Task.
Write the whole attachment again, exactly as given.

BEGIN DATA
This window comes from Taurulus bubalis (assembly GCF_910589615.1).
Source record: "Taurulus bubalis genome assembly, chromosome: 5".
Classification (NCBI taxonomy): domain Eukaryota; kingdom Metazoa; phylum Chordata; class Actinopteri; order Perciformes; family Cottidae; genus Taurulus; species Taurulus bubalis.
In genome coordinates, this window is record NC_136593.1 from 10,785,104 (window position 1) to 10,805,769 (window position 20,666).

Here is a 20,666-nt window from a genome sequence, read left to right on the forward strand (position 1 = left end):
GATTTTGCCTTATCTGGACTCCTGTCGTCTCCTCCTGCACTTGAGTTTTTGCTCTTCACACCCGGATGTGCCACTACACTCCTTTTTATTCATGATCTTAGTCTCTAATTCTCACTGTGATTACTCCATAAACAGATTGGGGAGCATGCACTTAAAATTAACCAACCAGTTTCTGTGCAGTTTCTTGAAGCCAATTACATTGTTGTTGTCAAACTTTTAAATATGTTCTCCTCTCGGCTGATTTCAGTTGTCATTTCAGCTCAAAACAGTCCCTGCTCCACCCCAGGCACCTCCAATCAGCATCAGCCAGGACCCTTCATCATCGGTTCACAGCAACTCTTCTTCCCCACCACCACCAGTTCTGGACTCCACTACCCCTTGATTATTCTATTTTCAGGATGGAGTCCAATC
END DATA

This window comes from Taurulus bubalis (assembly GCF_910589615.1).
Source record: "Taurulus bubalis genome assembly, chromosome: 5".
Classification (NCBI taxonomy): domain Eukaryota; kingdom Metazoa; phylum Chordata; class Actinopteri; order Perciformes; family Cottidae; genus Taurulus; species Taurulus bubalis.
In genome coordinates, this window is record NC_136593.1 from 10,785,104 (window position 1) to 10,805,769 (window position 20,666).

Here is a 20,666-nt window from a genome sequence, read left to right on the forward strand (position 1 = left end):
GATTTTGCCTTATCTGGACTCCTGTCGTCTCCTCCTGCACTTGAGTTTTTGCTCTTCACACCCGGATGTGCCACTACACTCCTTTTTATTCATGATCTTAGTCTCTAATTCTCACTGTGATTACTCCATAAACAGATTGGGGAGCATGCACTTAAAATTAACCAACCAGTTTCTGTGCAGTTTCTTGAAGCCAATTACATTGTTGTTGTCAAACTTTTAAATATGTTCTCCTCTCGGCTGATTTCAGTTGTCATTTCAGCTCAAAACAGTCCCTGCTCCACCCCAGGCACCTCCAATCAGCATCAGCCAGGACCCTTCATCATCGGTTCACAGCAACTCTTCTTCCCCACCACCACCAGTTCTGGACTCCACTACCCCTTGATTATTCTATTTTCAGGATGGAGTCCAATC